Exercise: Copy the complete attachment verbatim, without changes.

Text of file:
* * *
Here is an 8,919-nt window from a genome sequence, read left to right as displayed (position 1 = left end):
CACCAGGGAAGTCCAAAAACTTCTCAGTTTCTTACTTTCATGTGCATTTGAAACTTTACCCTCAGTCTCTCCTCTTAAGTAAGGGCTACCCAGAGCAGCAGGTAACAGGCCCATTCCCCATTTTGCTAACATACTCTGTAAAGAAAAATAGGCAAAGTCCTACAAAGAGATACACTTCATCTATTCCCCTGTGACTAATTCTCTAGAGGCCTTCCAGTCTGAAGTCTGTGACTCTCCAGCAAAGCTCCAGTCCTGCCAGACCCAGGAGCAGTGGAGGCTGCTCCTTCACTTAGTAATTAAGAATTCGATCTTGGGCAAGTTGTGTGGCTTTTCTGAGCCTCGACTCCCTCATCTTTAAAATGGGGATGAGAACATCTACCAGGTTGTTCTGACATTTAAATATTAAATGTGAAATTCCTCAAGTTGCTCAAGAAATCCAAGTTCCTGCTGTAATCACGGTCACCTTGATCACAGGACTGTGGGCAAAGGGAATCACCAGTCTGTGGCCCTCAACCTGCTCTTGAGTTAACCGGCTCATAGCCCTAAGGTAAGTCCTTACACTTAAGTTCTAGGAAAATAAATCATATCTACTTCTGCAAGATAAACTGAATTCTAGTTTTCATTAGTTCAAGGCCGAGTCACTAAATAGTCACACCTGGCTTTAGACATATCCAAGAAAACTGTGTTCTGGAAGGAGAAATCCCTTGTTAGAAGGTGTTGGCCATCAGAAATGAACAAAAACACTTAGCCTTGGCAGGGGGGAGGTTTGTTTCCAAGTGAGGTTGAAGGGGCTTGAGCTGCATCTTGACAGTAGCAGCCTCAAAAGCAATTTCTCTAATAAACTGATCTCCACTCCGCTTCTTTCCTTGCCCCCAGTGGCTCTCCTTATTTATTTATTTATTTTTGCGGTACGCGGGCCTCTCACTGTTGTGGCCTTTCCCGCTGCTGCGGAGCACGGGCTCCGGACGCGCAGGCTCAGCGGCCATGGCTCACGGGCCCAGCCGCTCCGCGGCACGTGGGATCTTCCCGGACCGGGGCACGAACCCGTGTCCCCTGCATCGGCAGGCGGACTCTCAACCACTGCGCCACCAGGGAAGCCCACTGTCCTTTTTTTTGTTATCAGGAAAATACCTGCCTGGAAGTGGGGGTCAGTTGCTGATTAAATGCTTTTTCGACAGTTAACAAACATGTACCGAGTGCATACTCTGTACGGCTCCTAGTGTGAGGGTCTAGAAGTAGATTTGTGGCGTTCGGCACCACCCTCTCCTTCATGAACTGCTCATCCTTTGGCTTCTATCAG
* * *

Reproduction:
Here is an 8,919-nt window from a genome sequence, read left to right as displayed (position 1 = left end):
CACCAGGGAAGTCCAAAAACTTCTCAGTTTCTTACTTTCATGTGCATTTGAAACTTTACCCTCAGTCTCTCCTCTTAAGTAAGGGCTACCCAGAGCAGCAGGTAACAGGCCCATTCCCCATTTTGCTAACATACTCTGTAAAGAAAAATAGGCAAAGTCCTACAAAGAGATACACTTCATCTATTCCCCTGTGACTAATTCTCTAGAGGCCTTCCAGTCTGAAGTCTGTGACTCTCCAGCAAAGCTCCAGTCCTGCCAGACCCAGGAGCAGTGGAGGCTGCTCCTTCACTTAGTAATTAAGAATTCGATCTTGGGCAAGTTGTGTGGCTTTTCTGAGCCTCGACTCCCTCATCTTTAAAATGGGGATGAGAACATCTACCAGGTTGTTCTGACATTTAAATATTAAATGTGAAATTCCTCAAGTTGCTCAAGAAATCCAAGTTCCTGCTGTAATCACGGTCACCTTGATCACAGGACTGTGGGCAAAGGGAATCACCAGTCTGTGGCCCTCAACCTGCTCTTGAGTTAACCGGCTCATAGCCCTAAGGTAAGTCCTTACACTTAAGTTCTAGGAAAATAAATCATATCTACTTCTGCAAGATAAACTGAATTCTAGTTTTCATTAGTTCAAGGCCGAGTCACTAAATAGTCACACCTGGCTTTAGACATATCCAAGAAAACTGTGTTCTGGAAGGAGAAATCCCTTGTTAGAAGGTGTTGGCCATCAGAAATGAACAAAAACACTTAGCCTTGGCAGGGGGGAGGTTTGTTTCCAAGTGAGGTTGAAGGGGCTTGAGCTGCATCTTGACAGTAGCAGCCTCAAAAGCAATTTCTCTAATAAACTGATCTCCACTCCGCTTCTTTCCTTGCCCCCAGTGGCTCTCCTTATTTATTTATTTATTTTTGCGGTACGCGGGCCTCTCACTGTTGTGGCCTTTCCCGCTGCTGCGGAGCACGGGCTCCGGACGCGCAGGCTCAGCGGCCATGGCTCACGGGCCCAGCCGCTCCGCGGCACGTGGGATCTTCCCGGACCGGGGCACGAACCCGTGTCCCCTGCATCGGCAGGCGGACTCTCAACCACTGCGCCACCAGGGAAGCCCACTGTCCTTTTTTTTGTTATCAGGAAAATACCTGCCTGGAAGTGGGGGTCAGTTGCTGATTAAATGCTTTTTCGACAGTTAACAAACATGTACCGAGTGCATACTCTGTACGGCTCCTAGTGTGAGGGTCTAGAAGTAGATTTGTGGCGTTCGGCACCACCCTCTCCTTCATGAACTGCTCATCCTTTGGCTTCTATCAG